How to Plan a Funeral

  • How to Plan a Funeral

    The main thing to remember when planning a funeral is there is no set checklist. Below, we offer a rough guide / timeline so you understand the main things you need to organise. Guardian Angel provides a free Family To-Do list, a way for you to manage all the tasks you need to compete is a short period of time.

    Although this guide is mainly for people dealing with the loss of a loved one, if you are planning your own funeral, please get in touch. We can help guide you in the right direction re: funeral plans. Although the plan below spans a three-week period, sometimes this can be shorter or longer.

     

    The First Week

    1. Spend Time with Family and Friends

    We have put this first, as we think this is the most important thing you can do during these tough times. Although a death in the family is hard, it also brings everyone together. The funeral director will be helping you. Make sure you take the time to embrace your friends and family. It is ok to cry, remember and share together.

    1. Choose a Funeral Director

    Choosing a funeral director is a tough, but important job. At the end of the day, the most important factor is choosing a funeral director you feel comfortable with. This is your loved one’s farewell, and should be exactly how you/they wanted. Other important factors for choosing a funeral director are personal recommendations, location and price. We provide a guide on this here.

    1. Death Notice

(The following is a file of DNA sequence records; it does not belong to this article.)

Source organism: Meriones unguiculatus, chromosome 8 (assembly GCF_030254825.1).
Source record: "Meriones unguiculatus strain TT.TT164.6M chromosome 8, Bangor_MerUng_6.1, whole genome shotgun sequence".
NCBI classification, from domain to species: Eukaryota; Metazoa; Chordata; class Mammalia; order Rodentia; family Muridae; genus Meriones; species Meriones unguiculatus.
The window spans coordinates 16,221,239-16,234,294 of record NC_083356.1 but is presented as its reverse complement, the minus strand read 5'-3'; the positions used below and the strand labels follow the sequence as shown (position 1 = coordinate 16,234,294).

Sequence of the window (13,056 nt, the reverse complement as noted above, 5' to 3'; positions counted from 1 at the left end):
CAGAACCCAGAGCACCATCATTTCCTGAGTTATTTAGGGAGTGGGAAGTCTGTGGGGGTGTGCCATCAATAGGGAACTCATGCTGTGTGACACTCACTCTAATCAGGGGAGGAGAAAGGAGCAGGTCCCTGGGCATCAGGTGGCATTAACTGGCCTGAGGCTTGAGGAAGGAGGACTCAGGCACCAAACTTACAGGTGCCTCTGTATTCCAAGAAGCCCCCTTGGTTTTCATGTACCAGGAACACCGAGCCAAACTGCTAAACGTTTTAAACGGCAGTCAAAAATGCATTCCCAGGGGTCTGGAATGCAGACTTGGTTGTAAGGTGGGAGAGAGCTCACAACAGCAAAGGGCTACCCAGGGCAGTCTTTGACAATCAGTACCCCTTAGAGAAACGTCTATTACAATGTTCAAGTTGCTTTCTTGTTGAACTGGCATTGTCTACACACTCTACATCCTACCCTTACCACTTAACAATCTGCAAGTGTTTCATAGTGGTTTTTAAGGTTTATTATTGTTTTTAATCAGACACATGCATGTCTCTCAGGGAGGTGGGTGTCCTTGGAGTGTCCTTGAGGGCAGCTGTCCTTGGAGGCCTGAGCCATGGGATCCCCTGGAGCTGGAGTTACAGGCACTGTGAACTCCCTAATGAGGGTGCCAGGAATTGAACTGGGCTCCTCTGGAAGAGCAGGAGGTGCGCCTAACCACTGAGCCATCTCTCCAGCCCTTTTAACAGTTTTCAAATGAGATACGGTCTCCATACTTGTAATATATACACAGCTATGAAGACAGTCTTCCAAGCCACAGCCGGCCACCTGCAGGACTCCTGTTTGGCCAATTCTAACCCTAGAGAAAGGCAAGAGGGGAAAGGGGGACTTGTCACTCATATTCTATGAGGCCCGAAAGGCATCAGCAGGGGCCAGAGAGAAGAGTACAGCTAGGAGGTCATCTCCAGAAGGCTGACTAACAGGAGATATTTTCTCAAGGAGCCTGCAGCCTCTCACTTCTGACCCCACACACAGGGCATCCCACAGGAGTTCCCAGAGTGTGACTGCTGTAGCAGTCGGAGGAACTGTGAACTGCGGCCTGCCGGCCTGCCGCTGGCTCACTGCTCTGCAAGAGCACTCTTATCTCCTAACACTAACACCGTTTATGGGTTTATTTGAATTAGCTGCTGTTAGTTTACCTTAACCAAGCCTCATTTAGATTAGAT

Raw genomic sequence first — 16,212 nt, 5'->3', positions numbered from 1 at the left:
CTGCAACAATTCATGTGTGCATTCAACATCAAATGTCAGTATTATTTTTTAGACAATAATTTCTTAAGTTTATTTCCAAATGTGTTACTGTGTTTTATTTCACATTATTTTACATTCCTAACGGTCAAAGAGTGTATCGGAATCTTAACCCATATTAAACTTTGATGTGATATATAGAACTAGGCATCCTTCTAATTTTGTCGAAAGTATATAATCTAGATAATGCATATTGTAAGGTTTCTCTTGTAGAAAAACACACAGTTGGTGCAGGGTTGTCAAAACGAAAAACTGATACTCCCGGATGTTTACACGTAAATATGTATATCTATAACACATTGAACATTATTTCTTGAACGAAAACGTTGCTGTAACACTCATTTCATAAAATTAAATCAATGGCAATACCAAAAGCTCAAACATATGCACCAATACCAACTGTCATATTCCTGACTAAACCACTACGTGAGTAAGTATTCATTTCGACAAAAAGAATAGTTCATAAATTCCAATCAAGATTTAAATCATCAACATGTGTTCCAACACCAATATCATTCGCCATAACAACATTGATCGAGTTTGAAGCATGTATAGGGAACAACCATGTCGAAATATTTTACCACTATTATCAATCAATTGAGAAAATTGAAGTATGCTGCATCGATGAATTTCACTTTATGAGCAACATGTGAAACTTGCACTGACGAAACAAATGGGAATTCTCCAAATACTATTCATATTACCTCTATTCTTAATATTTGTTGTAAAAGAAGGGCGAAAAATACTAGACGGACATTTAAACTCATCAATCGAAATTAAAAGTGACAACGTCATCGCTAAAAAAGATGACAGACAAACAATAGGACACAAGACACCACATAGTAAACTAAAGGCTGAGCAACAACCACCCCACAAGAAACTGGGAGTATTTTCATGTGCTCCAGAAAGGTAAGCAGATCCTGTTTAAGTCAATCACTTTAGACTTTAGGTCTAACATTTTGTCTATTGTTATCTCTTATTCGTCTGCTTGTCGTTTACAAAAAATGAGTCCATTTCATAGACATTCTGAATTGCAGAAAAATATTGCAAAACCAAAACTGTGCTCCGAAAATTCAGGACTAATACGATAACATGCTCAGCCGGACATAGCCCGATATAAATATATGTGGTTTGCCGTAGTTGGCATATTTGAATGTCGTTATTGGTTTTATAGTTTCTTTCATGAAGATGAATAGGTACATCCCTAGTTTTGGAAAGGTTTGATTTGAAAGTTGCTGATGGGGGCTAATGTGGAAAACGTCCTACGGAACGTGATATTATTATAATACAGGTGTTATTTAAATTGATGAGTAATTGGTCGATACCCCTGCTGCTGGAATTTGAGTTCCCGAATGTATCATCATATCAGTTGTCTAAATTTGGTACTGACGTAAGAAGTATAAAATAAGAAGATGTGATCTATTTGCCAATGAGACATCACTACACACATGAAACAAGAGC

Please read our ‘What to Do When Someone Dies’ resource.

    1. Is There A Will?

    This is important for several reasons. Firstly, there may be information within the will in regards to what they want for their funeral service. Also, the will may provide information on whether they had pre-paid funeral plan or life insurance information. Funerals can hard to manage financially, so getting clarity on this could be beneficial to you over the next few weeks. If you are struggling, please go here.

    1. Plan the Funeral

    Once you select your funeral director, they will be able to guide you through what you need to plan. Remember, this is the time to ask for specific requests. Good funeral directors will help you plan the funeral the way you want.

    They call this a consultation, and this can take up to one or two hours. You can either visit their premises to get a feel for the funeral director, or ask them if they can come to your home. Below, we provide several topics you might discuss during this consultation:

      • Would you like to visit your loved one? It is good to decide this early on, as the funeral director will need to put plans in place. There is no “right” answer here. This is generally referred to as a “visitation” or a “viewing”.
      • Would you like to bring your loved one home? Bringing your loved one home is another option. Although you need to make some preparations, if this is what you want, be sure to tell your funeral director.
      • Cremation or a burial? This can be a difficult decision, so take your time to decide. Do not feel pressured one way or the other. There may be specific requests here due to religion or personal benefits.